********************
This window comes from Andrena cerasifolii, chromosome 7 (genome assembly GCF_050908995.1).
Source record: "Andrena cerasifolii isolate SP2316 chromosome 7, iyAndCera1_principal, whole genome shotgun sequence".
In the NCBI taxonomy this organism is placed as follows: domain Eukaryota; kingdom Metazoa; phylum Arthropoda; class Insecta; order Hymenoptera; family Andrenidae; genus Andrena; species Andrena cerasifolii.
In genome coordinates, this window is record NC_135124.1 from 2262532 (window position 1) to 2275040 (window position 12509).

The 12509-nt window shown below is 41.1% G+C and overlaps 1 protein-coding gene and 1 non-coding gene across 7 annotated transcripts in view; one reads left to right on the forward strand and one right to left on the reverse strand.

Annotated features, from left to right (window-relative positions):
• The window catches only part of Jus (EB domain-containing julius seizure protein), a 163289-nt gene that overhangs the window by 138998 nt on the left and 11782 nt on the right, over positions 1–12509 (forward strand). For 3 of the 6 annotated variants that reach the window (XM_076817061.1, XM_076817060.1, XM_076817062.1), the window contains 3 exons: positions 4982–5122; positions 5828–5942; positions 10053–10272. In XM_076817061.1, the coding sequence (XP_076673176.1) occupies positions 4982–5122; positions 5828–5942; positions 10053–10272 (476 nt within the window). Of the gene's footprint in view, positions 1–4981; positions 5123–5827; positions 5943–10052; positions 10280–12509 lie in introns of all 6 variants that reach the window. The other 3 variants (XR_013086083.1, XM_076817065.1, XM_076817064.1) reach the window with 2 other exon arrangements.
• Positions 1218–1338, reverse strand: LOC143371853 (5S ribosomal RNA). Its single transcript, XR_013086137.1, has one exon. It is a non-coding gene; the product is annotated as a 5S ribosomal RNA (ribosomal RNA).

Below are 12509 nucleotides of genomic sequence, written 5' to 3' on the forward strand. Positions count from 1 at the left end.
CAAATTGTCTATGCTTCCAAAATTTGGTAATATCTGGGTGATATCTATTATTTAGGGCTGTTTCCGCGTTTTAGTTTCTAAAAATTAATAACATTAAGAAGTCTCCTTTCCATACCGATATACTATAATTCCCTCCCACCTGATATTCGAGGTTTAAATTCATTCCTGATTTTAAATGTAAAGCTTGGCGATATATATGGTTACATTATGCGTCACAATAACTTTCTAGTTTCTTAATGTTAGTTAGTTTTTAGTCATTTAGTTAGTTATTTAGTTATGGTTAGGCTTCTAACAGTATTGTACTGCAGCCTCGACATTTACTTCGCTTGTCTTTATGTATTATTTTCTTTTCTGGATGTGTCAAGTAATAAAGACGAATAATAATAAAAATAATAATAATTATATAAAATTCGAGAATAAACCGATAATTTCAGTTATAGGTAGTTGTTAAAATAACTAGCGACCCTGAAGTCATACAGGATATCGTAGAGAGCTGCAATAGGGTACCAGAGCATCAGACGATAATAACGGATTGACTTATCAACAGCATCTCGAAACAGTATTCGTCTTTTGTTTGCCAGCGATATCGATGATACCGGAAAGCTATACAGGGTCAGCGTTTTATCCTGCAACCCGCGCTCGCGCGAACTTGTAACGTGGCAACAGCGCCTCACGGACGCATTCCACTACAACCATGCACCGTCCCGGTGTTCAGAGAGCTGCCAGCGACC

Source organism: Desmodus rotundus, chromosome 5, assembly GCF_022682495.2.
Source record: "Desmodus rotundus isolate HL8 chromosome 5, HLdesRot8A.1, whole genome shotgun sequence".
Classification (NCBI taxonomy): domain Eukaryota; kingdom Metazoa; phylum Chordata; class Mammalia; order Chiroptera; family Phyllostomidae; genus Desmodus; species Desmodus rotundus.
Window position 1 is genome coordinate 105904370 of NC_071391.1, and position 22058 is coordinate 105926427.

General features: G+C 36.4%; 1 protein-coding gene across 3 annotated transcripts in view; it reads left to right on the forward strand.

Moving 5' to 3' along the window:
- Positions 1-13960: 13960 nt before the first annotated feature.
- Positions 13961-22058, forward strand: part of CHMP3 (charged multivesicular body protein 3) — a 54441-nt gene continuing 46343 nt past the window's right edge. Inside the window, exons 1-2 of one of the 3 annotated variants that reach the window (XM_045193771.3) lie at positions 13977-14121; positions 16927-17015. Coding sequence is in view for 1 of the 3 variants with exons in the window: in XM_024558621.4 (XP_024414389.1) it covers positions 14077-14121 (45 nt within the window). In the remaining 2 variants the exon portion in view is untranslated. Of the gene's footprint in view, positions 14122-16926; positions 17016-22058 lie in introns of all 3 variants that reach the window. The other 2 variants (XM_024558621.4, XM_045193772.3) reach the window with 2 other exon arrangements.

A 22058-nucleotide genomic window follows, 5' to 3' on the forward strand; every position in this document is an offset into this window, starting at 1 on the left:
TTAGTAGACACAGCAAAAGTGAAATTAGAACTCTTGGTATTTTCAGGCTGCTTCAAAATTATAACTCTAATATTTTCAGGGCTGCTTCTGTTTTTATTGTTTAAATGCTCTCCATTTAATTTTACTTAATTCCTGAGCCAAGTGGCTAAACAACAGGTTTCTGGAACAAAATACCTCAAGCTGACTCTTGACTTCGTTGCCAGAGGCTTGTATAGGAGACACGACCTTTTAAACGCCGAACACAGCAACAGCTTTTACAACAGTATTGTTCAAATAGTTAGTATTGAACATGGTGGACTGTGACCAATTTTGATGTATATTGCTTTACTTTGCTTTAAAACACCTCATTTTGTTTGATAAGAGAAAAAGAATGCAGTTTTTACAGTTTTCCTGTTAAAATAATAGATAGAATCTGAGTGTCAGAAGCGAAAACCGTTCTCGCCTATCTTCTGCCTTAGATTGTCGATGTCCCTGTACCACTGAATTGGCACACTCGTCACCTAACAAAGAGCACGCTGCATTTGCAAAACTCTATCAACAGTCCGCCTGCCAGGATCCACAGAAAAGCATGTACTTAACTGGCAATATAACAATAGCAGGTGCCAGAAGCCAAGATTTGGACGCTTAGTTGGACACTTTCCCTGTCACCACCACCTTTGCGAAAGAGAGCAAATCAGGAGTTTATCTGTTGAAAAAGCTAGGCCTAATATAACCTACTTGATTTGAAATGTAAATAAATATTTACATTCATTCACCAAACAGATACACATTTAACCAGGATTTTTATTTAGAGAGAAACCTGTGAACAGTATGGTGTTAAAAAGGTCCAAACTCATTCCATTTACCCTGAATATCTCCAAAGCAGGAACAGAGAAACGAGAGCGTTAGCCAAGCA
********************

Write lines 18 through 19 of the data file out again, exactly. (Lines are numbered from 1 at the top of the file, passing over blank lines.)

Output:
- Positions 13961-22058, forward strand: part of CHMP3 (charged multivesicular body protein 3) — a 54441-nt gene continuing 46343 nt past the window's right edge. Inside the window, exons 1-2 of one of the 3 annotated variants that reach the window (XM_045193771.3) lie at positions 13977-14121; positions 16927-17015. Coding sequence is in view for 1 of the 3 variants with exons in the window: in XM_024558621.4 (XP_024414389.1) it covers positions 14077-14121 (45 nt within the window). In the remaining 2 variants the exon portion in view is untranslated. Of the gene's footprint in view, positions 14122-16926; positions 17016-22058 lie in introns of all 3 variants that reach the window. The other 2 variants (XM_024558621.4, XM_045193772.3) reach the window with 2 other exon arrangements.

A 22058-nucleotide genomic window follows, 5' to 3' on the forward strand; every position in this document is an offset into this window, starting at 1 on the left: